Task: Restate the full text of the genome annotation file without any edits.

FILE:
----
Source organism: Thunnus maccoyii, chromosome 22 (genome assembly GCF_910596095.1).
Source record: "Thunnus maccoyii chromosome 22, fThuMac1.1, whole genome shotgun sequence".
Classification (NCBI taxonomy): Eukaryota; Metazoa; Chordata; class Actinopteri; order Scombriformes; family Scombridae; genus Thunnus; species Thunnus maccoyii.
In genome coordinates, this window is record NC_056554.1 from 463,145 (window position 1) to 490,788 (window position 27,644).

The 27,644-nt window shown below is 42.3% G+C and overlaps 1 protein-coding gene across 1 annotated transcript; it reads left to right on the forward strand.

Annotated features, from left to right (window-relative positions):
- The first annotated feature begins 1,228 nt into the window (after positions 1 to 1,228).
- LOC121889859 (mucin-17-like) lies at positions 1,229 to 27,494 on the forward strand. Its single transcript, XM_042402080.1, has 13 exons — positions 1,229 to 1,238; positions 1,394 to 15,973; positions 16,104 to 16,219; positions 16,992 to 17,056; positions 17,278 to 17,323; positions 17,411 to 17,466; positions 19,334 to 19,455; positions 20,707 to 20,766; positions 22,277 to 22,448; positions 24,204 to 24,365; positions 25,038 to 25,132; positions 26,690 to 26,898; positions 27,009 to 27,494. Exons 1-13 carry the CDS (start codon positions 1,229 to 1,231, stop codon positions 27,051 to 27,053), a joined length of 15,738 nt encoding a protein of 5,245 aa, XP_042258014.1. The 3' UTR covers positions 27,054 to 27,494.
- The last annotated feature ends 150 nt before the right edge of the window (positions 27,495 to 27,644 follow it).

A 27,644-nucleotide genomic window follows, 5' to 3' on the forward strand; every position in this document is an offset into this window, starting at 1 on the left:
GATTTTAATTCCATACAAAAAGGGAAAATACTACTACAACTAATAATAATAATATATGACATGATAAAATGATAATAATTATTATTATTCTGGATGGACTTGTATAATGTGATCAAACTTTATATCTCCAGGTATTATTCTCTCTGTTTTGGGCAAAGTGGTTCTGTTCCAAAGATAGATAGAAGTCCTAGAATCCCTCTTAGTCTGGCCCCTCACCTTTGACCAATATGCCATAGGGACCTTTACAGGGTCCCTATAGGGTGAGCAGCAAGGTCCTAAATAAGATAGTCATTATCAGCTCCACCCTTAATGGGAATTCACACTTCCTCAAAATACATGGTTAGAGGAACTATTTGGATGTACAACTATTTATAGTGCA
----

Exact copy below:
Source organism: Thunnus maccoyii, chromosome 22 (genome assembly GCF_910596095.1).
Source record: "Thunnus maccoyii chromosome 22, fThuMac1.1, whole genome shotgun sequence".
Classification (NCBI taxonomy): Eukaryota; Metazoa; Chordata; class Actinopteri; order Scombriformes; family Scombridae; genus Thunnus; species Thunnus maccoyii.
In genome coordinates, this window is record NC_056554.1 from 463,145 (window position 1) to 490,788 (window position 27,644).

The 27,644-nt window shown below is 42.3% G+C and overlaps 1 protein-coding gene across 1 annotated transcript; it reads left to right on the forward strand.

Annotated features, from left to right (window-relative positions):
- The first annotated feature begins 1,228 nt into the window (after positions 1 to 1,228).
- LOC121889859 (mucin-17-like) lies at positions 1,229 to 27,494 on the forward strand. Its single transcript, XM_042402080.1, has 13 exons — positions 1,229 to 1,238; positions 1,394 to 15,973; positions 16,104 to 16,219; positions 16,992 to 17,056; positions 17,278 to 17,323; positions 17,411 to 17,466; positions 19,334 to 19,455; positions 20,707 to 20,766; positions 22,277 to 22,448; positions 24,204 to 24,365; positions 25,038 to 25,132; positions 26,690 to 26,898; positions 27,009 to 27,494. Exons 1-13 carry the CDS (start codon positions 1,229 to 1,231, stop codon positions 27,051 to 27,053), a joined length of 15,738 nt encoding a protein of 5,245 aa, XP_042258014.1. The 3' UTR covers positions 27,054 to 27,494.
- The last annotated feature ends 150 nt before the right edge of the window (positions 27,495 to 27,644 follow it).

A 27,644-nucleotide genomic window follows, 5' to 3' on the forward strand; every position in this document is an offset into this window, starting at 1 on the left:
GATTTTAATTCCATACAAAAAGGGAAAATACTACTACAACTAATAATAATAATATATGACATGATAAAATGATAATAATTATTATTATTCTGGATGGACTTGTATAATGTGATCAAACTTTATATCTCCAGGTATTATTCTCTCTGTTTTGGGCAAAGTGGTTCTGTTCCAAAGATAGATAGAAGTCCTAGAATCCCTCTTAGTCTGGCCCCTCACCTTTGACCAATATGCCATAGGGACCTTTACAGGGTCCCTATAGGGTGAGCAGCAAGGTCCTAAATAAGATAGTCATTATCAGCTCCACCCTTAATGGGAATTCACACTTCCTCAAAATACATGGTTAGAGGAACTATTTGGATGTACAACTATTTATAGTGCA